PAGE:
Research

Transnationalism, Networks & Culture

A National Institute of Minority Health & Health Disparities-funded collaboration between Boston University, the University of Massachusetts at Boston, The Dominican Development Center, and the Brazilian Immigrant Center.

Culture is associated with both risk and protective factors related to health. For settled immigrants and transnationals, the influence of culture may vary depending on a range of factors at the individual, network and broader community levels. Currently, no metric exists to capture culture as a multi-level construct and its effects on health among immigrants. Through a range of mixed-methods data collection methods and a series of planning charrettes, we will explore the influence of culture on health beliefs and practices among Brazilian and Dominican immigrants. Our aim is to develop an interdisciplinary approach to trace and measure the relationship between culture and health.

The specific goals of this project are to:

  • Establish an interdisciplinary planning committee consisting of researchers from the social and health sciences, arts, and humanities, as well as stakeholders from the Boston area Brazilian and Dominican communities.
  • Through a series of charrettes, engage the planning committee in critical dialogues exploring conceptualizations of culture at the individual, network and community levels and its relationship to transnationalism. The dialogues will also cover health beliefs and practices among Dominicans and Brazilians in the greater Boston area.
  • Pilot, evaluate and disseminate a multi-level participatory approach to examining the relationship between culture and health beliefs and practices for the development of a full-scale study.

Learn more about Project Aquila.

Multiculturalism, Networks & STEM Participation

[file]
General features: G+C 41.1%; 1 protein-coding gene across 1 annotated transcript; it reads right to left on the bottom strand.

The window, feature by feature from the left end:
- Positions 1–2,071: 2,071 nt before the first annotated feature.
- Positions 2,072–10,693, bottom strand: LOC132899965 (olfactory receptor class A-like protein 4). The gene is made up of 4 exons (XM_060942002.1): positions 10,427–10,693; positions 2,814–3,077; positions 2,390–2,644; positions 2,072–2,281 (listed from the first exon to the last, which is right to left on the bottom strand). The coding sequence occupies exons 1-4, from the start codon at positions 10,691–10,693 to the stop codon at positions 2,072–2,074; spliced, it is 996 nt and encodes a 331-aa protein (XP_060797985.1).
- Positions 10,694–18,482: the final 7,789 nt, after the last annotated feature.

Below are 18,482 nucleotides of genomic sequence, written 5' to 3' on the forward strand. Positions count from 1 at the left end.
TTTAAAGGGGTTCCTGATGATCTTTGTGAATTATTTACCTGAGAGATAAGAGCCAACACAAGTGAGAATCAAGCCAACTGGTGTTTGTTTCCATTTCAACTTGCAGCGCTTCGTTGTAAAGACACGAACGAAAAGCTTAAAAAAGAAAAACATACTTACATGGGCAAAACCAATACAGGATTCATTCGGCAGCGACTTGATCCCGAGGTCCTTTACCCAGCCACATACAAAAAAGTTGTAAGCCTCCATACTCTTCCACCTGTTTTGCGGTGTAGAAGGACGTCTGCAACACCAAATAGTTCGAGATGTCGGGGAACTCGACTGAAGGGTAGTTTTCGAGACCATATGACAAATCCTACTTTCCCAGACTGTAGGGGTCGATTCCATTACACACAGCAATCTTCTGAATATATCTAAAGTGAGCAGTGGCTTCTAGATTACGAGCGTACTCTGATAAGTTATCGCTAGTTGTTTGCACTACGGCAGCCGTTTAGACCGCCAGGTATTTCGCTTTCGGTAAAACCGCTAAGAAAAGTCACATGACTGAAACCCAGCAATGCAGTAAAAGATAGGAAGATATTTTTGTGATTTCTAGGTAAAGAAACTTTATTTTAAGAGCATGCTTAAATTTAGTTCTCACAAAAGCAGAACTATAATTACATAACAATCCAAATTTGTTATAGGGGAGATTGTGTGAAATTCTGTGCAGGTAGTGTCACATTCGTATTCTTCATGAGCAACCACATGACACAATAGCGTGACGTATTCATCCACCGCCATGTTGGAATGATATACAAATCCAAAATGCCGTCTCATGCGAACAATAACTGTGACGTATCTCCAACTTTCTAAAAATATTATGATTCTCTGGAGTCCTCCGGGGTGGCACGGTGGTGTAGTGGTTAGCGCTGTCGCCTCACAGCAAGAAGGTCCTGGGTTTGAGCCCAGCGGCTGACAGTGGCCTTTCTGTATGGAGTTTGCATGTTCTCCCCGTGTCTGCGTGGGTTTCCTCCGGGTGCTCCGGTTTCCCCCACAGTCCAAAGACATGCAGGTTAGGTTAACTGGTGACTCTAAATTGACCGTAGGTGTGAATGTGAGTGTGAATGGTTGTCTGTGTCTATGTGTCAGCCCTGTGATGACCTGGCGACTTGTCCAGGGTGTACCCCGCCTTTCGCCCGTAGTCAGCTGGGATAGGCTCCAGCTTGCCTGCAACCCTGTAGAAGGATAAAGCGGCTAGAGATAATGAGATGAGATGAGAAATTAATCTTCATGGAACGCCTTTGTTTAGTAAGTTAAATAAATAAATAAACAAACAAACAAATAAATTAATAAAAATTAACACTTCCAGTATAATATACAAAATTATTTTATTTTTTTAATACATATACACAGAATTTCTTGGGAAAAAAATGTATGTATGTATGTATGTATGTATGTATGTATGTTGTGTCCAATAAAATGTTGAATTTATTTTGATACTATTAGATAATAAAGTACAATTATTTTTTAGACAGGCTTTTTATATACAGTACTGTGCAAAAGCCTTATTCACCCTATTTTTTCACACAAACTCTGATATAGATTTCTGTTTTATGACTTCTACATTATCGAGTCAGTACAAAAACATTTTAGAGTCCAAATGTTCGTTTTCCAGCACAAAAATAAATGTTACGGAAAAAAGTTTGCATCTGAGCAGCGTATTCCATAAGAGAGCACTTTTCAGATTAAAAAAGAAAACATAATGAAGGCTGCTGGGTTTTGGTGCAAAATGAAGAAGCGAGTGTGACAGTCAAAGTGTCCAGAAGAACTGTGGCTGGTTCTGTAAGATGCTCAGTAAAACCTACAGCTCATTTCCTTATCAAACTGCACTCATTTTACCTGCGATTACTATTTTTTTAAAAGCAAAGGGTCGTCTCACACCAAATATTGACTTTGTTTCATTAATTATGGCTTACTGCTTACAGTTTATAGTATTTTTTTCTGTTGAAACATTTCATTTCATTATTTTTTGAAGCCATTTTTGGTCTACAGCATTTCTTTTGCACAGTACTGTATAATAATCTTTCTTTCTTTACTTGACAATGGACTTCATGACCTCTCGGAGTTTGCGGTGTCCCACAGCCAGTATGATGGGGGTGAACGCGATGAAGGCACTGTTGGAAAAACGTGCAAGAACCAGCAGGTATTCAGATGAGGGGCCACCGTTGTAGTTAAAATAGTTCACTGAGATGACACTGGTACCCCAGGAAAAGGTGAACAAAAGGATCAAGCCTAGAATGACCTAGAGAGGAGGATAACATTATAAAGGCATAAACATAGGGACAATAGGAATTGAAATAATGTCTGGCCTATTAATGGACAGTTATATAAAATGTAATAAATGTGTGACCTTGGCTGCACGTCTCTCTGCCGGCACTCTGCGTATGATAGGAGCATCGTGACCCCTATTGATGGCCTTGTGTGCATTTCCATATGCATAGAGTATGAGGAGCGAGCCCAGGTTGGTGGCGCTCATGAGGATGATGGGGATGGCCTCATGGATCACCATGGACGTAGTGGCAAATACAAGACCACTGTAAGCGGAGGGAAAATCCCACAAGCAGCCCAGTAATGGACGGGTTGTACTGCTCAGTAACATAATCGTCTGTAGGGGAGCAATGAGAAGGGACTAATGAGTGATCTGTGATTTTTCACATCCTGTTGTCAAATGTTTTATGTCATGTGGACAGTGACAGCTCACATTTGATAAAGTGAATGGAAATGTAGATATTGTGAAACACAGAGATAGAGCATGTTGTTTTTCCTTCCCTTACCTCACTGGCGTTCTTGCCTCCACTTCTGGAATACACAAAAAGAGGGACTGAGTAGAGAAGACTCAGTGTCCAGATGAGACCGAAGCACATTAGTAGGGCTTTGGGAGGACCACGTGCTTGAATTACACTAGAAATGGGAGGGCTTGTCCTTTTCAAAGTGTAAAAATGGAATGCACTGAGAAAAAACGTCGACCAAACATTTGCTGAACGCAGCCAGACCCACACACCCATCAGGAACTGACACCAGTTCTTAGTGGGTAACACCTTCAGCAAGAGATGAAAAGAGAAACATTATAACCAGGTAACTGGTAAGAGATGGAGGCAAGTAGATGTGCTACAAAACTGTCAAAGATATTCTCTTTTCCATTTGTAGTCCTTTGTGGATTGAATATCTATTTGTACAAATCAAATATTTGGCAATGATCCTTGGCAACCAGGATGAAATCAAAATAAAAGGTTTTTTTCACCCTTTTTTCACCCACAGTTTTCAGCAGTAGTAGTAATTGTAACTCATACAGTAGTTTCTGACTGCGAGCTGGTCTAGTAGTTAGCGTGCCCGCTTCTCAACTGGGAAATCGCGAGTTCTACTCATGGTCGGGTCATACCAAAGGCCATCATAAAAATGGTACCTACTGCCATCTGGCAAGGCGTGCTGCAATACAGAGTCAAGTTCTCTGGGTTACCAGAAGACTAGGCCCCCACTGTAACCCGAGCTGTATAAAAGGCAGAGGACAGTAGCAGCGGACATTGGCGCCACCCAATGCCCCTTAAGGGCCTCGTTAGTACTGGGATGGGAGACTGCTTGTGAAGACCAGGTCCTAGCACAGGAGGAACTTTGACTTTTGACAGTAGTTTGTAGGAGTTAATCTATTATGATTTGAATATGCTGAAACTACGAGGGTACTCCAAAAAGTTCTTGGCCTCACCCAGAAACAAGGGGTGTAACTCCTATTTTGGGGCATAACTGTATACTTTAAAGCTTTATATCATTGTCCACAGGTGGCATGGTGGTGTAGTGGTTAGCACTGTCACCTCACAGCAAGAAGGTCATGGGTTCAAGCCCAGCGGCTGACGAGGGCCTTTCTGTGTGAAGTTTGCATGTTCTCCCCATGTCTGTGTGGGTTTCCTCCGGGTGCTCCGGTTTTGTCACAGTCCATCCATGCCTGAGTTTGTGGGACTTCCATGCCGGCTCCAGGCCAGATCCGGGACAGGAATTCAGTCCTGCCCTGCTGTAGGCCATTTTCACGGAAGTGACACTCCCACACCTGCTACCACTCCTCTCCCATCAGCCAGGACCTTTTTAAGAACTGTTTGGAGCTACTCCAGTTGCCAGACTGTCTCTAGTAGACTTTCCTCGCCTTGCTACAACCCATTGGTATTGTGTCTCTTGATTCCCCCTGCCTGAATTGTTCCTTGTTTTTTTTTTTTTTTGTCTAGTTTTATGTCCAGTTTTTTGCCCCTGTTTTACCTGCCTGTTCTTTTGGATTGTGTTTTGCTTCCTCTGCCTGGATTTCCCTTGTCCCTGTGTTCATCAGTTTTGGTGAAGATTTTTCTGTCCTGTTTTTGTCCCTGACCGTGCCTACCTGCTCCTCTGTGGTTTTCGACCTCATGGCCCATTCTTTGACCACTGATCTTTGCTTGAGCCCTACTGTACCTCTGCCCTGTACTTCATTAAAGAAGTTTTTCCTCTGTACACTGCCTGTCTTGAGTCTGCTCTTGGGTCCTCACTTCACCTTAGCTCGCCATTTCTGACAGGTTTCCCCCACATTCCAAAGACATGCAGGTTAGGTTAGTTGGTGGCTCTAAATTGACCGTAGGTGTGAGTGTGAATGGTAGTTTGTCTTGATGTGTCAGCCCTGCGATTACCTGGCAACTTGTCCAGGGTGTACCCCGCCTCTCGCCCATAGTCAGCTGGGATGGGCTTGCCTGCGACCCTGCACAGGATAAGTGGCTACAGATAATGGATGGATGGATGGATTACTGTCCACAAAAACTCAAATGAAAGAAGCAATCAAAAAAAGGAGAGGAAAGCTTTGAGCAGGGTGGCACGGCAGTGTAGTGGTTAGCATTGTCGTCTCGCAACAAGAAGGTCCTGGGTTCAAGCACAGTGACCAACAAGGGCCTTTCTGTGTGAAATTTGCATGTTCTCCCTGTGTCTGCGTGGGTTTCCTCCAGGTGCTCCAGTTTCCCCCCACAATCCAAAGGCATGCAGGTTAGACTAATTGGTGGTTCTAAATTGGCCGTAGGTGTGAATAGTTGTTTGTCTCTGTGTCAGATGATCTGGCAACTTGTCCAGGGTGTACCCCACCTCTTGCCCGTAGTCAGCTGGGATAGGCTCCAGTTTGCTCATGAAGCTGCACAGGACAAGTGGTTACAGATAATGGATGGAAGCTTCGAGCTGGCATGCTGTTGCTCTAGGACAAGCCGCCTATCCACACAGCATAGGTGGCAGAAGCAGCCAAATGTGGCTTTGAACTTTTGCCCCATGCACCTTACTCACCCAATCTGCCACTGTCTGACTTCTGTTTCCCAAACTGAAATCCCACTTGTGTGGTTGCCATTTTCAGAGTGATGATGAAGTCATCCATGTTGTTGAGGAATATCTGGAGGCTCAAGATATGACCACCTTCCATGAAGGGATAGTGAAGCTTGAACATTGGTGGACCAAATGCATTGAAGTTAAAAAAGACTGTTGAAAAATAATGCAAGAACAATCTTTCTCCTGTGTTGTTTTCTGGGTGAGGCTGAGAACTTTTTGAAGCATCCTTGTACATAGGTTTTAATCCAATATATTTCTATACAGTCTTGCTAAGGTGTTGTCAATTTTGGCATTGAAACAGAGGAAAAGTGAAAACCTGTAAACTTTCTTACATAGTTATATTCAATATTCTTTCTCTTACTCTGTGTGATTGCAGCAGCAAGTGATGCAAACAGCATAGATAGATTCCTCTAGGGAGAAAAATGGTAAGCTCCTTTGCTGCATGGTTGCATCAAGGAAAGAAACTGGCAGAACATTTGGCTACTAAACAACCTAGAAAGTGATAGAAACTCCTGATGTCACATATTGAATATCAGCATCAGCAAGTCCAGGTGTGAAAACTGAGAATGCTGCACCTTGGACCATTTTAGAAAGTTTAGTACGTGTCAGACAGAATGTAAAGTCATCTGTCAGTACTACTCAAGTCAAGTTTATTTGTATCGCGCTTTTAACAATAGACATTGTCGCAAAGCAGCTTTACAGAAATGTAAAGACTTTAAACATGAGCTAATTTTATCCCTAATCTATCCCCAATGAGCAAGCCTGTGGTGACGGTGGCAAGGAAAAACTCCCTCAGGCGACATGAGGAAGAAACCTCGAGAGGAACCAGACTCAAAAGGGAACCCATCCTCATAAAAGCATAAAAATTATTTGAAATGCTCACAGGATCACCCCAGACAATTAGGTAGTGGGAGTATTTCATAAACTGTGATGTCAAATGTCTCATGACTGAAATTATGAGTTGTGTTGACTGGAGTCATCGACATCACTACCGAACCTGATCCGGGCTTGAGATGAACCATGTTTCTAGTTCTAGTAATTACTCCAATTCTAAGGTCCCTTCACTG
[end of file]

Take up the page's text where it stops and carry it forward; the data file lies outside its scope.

This National Science Foundation-funded 3-year study aims to:

—1) Refine the conceptualization and measurement of multicultural identity (aka ethnic flexibility)

—2) Examine specific interactions between multicultural identity and STEM skills as correlates of STEM persistence.

—STEM Skills: Adaptability & resilience, creative & innovative problem-solving, and cross-cultural communication. —We predict that multiculturalism will be associated with these key STEM skills.

—Our central hypothesis is that URM students who persist in STEM studies beyond the first academic year will be more likely to be multicultural than students who drop out of STEM studies.

Interests

  • Ethnic Flexibility
  • Diversity & Innovation
  • Transnationalism & health
  • Social networks & identity
  • Diversity, Science & Technology

Multiculturalism & STEM Research Team

Adán Colón-Carmona

Adán Colón-Carmona

Co-PI

External Link
Alvine Sangang

Alvine Sangang

Graduate Research Assistant (PhD student)

Michael Walker

Graduate Research Assistant (PhD student)

Alessandra Bazo Vienrich

Alessandra Bazo Vienrich

Graduate Research Assistant (PhD student)

External link
Thary Lim

Thary Lim

Graduate Research Assistant (MS student)

Nicole Young

Nicole Young

Graduate Research Assistant (MS student)

an interdisciplinary team.

Our research team – which includes both undergraduate and graduate research assistants – brings together knowledge and skills from a range of fields. Our graduate RAs are enrolled in Public Policy; Transnational, Cultural & Community Studies; Sociology, and Higher Education. Our undergraduate RAs include majors in anthropology, biology, women’s studies, and economics.